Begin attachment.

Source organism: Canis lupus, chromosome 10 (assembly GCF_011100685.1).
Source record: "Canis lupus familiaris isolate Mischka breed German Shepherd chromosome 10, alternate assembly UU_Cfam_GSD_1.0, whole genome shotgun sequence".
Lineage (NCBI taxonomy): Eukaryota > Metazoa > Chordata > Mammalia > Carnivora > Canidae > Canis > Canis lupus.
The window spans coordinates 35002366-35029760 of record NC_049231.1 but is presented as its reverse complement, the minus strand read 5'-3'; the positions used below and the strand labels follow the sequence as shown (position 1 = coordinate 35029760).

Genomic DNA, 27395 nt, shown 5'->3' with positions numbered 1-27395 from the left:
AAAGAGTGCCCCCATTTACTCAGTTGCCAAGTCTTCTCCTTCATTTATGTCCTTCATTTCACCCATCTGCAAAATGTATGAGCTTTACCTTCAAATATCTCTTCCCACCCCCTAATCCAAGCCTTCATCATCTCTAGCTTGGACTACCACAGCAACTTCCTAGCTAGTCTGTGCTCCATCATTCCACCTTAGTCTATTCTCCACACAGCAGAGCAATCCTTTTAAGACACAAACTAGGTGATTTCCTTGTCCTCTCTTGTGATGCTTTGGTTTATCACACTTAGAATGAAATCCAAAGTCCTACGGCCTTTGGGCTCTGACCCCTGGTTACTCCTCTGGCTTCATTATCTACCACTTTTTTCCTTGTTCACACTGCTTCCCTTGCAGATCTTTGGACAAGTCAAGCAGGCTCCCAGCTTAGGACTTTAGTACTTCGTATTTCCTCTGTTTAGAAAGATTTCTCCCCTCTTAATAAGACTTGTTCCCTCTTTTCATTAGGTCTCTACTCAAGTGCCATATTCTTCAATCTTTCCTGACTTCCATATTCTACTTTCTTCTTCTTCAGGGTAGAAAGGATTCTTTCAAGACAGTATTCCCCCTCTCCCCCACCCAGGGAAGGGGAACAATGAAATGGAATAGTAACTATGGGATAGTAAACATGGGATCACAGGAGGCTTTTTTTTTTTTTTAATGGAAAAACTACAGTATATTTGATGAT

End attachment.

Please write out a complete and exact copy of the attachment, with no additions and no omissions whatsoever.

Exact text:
Source organism: Canis lupus, chromosome 10 (assembly GCF_011100685.1).
Source record: "Canis lupus familiaris isolate Mischka breed German Shepherd chromosome 10, alternate assembly UU_Cfam_GSD_1.0, whole genome shotgun sequence".
Lineage (NCBI taxonomy): Eukaryota > Metazoa > Chordata > Mammalia > Carnivora > Canidae > Canis > Canis lupus.
The window spans coordinates 35002366-35029760 of record NC_049231.1 but is presented as its reverse complement, the minus strand read 5'-3'; the positions used below and the strand labels follow the sequence as shown (position 1 = coordinate 35029760).

Genomic DNA, 27395 nt, shown 5'->3' with positions numbered 1-27395 from the left:
AAAGAGTGCCCCCATTTACTCAGTTGCCAAGTCTTCTCCTTCATTTATGTCCTTCATTTCACCCATCTGCAAAATGTATGAGCTTTACCTTCAAATATCTCTTCCCACCCCCTAATCCAAGCCTTCATCATCTCTAGCTTGGACTACCACAGCAACTTCCTAGCTAGTCTGTGCTCCATCATTCCACCTTAGTCTATTCTCCACACAGCAGAGCAATCCTTTTAAGACACAAACTAGGTGATTTCCTTGTCCTCTCTTGTGATGCTTTGGTTTATCACACTTAGAATGAAATCCAAAGTCCTACGGCCTTTGGGCTCTGACCCCTGGTTACTCCTCTGGCTTCATTATCTACCACTTTTTTCCTTGTTCACACTGCTTCCCTTGCAGATCTTTGGACAAGTCAAGCAGGCTCCCAGCTTAGGACTTTAGTACTTCGTATTTCCTCTGTTTAGAAAGATTTCTCCCCTCTTAATAAGACTTGTTCCCTCTTTTCATTAGGTCTCTACTCAAGTGCCATATTCTTCAATCTTTCCTGACTTCCATATTCTACTTTCTTCTTCTTCAGGGTAGAAAGGATTCTTTCAAGACAGTATTCCCCCTCTCCCCCACCCAGGGAAGGGGAACAATGAAATGGAATAGTAACTATGGGATAGTAAACATGGGATCACAGGAGGCTTTTTTTTTTTTTTAATGGAAAAACTACAGTATATTTGATGAT